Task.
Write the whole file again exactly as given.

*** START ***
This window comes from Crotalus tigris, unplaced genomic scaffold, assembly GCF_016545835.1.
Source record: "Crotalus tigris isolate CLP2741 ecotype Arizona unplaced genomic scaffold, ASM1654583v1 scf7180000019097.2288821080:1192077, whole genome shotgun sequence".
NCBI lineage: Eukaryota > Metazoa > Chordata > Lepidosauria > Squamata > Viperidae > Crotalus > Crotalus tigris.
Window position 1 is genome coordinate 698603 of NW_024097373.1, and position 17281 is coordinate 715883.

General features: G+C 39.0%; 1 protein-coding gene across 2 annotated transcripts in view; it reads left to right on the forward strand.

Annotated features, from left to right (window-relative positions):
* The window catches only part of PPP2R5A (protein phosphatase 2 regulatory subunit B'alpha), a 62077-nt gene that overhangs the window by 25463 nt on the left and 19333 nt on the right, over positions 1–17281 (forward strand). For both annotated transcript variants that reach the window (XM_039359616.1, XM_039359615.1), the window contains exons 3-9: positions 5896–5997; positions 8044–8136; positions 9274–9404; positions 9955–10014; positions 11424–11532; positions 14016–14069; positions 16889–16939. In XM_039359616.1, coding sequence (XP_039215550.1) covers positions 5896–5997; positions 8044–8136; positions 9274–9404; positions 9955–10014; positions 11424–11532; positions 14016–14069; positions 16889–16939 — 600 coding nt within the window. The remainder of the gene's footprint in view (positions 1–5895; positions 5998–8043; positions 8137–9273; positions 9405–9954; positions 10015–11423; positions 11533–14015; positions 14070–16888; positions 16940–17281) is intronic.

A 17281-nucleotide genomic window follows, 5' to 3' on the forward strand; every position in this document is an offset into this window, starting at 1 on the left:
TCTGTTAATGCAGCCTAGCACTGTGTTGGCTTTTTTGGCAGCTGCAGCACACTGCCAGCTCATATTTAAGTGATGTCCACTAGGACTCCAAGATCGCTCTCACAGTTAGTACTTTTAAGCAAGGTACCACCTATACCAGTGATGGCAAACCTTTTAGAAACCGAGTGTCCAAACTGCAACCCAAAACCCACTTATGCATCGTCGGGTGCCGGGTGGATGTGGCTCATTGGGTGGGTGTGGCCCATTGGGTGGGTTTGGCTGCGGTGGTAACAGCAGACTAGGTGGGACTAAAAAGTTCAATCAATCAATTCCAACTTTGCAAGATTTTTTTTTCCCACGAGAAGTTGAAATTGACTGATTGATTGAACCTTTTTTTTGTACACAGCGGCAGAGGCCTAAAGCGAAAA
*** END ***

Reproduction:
This window comes from Crotalus tigris, unplaced genomic scaffold, assembly GCF_016545835.1.
Source record: "Crotalus tigris isolate CLP2741 ecotype Arizona unplaced genomic scaffold, ASM1654583v1 scf7180000019097.2288821080:1192077, whole genome shotgun sequence".
NCBI lineage: Eukaryota > Metazoa > Chordata > Lepidosauria > Squamata > Viperidae > Crotalus > Crotalus tigris.
Window position 1 is genome coordinate 698603 of NW_024097373.1, and position 17281 is coordinate 715883.

General features: G+C 39.0%; 1 protein-coding gene across 2 annotated transcripts in view; it reads left to right on the forward strand.

Annotated features, from left to right (window-relative positions):
* The window catches only part of PPP2R5A (protein phosphatase 2 regulatory subunit B'alpha), a 62077-nt gene that overhangs the window by 25463 nt on the left and 19333 nt on the right, over positions 1–17281 (forward strand). For both annotated transcript variants that reach the window (XM_039359616.1, XM_039359615.1), the window contains exons 3-9: positions 5896–5997; positions 8044–8136; positions 9274–9404; positions 9955–10014; positions 11424–11532; positions 14016–14069; positions 16889–16939. In XM_039359616.1, coding sequence (XP_039215550.1) covers positions 5896–5997; positions 8044–8136; positions 9274–9404; positions 9955–10014; positions 11424–11532; positions 14016–14069; positions 16889–16939 — 600 coding nt within the window. The remainder of the gene's footprint in view (positions 1–5895; positions 5998–8043; positions 8137–9273; positions 9405–9954; positions 10015–11423; positions 11533–14015; positions 14070–16888; positions 16940–17281) is intronic.

A 17281-nucleotide genomic window follows, 5' to 3' on the forward strand; every position in this document is an offset into this window, starting at 1 on the left:
TCTGTTAATGCAGCCTAGCACTGTGTTGGCTTTTTTGGCAGCTGCAGCACACTGCCAGCTCATATTTAAGTGATGTCCACTAGGACTCCAAGATCGCTCTCACAGTTAGTACTTTTAAGCAAGGTACCACCTATACCAGTGATGGCAAACCTTTTAGAAACCGAGTGTCCAAACTGCAACCCAAAACCCACTTATGCATCGTCGGGTGCCGGGTGGATGTGGCTCATTGGGTGGGTGTGGCCCATTGGGTGGGTTTGGCTGCGGTGGTAACAGCAGACTAGGTGGGACTAAAAAGTTCAATCAATCAATTCCAACTTTGCAAGATTTTTTTTTCCCACGAGAAGTTGAAATTGACTGATTGATTGAACCTTTTTTTTGTACACAGCGGCAGAGGCCTAAAGCGAAAA